You give but little when you give your possessions. It is when you give yourself that you truly give. – Kahlil Gibran
I donated some winter clothes last month. The Paralyzed Vet Organization came by the house and picked up a few bags. Easy breezy. I’m working on living my best life and had an insight, my best life involves helping others live their best life. I moved to Portland two years ago and work from home. I am embarrassed to admit that I rarely leave the house and when I do my husband usually drives. I go to the grocery store, Doctor’s office, Dentist and occasionally the mall. I still get turned around. When I think I’m heading to the mall, I drive by my Doctor’s office. Dang, it. That is happening less.
Here is my solution! I’m going to volunteer to pick up donations. I will get out of the house, learn the city and meet new people. Hopefully, they have a weekend shift. If not, I have always enjoyed volunteering at the food bank.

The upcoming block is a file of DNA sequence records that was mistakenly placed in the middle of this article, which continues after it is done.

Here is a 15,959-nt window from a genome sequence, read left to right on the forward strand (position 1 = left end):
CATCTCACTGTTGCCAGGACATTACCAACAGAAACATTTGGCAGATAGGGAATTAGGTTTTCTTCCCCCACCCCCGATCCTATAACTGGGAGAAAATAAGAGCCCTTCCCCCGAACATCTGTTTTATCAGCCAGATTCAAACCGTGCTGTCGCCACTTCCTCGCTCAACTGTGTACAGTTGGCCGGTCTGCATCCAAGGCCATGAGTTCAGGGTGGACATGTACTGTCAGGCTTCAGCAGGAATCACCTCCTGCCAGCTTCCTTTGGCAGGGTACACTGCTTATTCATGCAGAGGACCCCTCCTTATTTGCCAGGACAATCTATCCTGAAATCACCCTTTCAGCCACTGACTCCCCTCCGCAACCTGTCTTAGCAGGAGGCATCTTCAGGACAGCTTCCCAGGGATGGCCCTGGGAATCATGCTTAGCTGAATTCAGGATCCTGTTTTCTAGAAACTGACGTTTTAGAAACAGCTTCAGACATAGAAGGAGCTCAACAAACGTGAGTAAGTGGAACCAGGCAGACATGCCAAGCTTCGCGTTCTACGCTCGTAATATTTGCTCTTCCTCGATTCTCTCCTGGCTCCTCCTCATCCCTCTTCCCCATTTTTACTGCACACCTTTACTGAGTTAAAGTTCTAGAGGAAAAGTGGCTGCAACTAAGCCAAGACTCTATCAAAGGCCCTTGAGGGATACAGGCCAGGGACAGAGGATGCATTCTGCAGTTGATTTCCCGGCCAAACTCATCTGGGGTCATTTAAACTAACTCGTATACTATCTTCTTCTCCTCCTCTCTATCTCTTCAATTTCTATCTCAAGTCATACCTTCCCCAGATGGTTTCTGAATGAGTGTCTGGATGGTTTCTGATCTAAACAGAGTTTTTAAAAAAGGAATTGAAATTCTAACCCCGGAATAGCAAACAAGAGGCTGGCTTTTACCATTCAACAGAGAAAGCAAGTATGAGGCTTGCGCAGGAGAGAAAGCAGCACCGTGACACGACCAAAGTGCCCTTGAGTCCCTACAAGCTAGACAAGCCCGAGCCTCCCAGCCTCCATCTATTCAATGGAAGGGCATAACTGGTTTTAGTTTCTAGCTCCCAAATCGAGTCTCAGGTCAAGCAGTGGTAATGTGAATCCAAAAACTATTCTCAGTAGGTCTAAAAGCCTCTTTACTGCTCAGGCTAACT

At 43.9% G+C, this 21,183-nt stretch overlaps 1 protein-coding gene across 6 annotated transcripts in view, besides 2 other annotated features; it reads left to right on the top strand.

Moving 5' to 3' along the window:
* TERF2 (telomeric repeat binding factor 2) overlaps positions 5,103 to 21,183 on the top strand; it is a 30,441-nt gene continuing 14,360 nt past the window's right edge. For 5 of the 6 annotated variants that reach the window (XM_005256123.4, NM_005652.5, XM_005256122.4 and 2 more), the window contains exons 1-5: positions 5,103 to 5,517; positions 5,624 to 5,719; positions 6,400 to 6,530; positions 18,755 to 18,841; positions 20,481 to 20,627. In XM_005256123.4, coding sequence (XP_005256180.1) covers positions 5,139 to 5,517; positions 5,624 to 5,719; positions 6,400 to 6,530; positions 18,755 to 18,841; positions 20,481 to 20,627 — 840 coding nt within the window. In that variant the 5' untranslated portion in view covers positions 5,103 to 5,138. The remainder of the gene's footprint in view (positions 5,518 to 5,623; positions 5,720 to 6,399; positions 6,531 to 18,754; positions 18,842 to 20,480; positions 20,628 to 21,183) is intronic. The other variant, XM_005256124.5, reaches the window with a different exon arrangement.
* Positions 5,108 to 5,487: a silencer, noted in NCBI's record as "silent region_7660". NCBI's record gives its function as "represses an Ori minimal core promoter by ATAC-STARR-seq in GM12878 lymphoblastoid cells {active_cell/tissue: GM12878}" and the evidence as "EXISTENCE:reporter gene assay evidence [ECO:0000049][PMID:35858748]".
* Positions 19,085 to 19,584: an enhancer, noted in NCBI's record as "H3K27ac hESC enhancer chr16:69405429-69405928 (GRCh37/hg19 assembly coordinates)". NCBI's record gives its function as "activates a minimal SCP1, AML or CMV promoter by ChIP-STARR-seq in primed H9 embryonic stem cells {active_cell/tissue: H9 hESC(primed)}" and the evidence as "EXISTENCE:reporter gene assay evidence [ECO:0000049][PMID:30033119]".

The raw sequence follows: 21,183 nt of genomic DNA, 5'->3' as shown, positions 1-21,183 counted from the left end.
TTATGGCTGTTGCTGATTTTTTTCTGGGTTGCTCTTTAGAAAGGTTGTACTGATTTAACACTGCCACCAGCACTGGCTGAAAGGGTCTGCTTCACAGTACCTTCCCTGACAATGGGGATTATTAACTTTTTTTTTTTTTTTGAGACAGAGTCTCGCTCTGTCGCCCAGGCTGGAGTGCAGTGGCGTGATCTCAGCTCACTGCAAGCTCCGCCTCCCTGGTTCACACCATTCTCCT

I’m off to google volunteer opportunities. Wishing everyone an amazing day sharing your gifts.
When we recall the past, we usually find that it is the simplest things– Not the great occasions– that in retrospect give off the greatest glow of happiness. – Bob Hope
I had a glow of happiness today. During a meeting, I volunteered to draft out a detailed plan design of a project we are starting. After I hung up I wondered if it were possible to get everything documented in two days. I opened up my “shell” template for the plan design and realized I had already started it when we passed one of the main stage-gates a few months back. Bonus, I was far along in the documentation. The sweet glow of happiness filled the room.
Don’t forget to count these moments when you reflect on the things you are grateful for. I’m with Bob. These simple things are gems!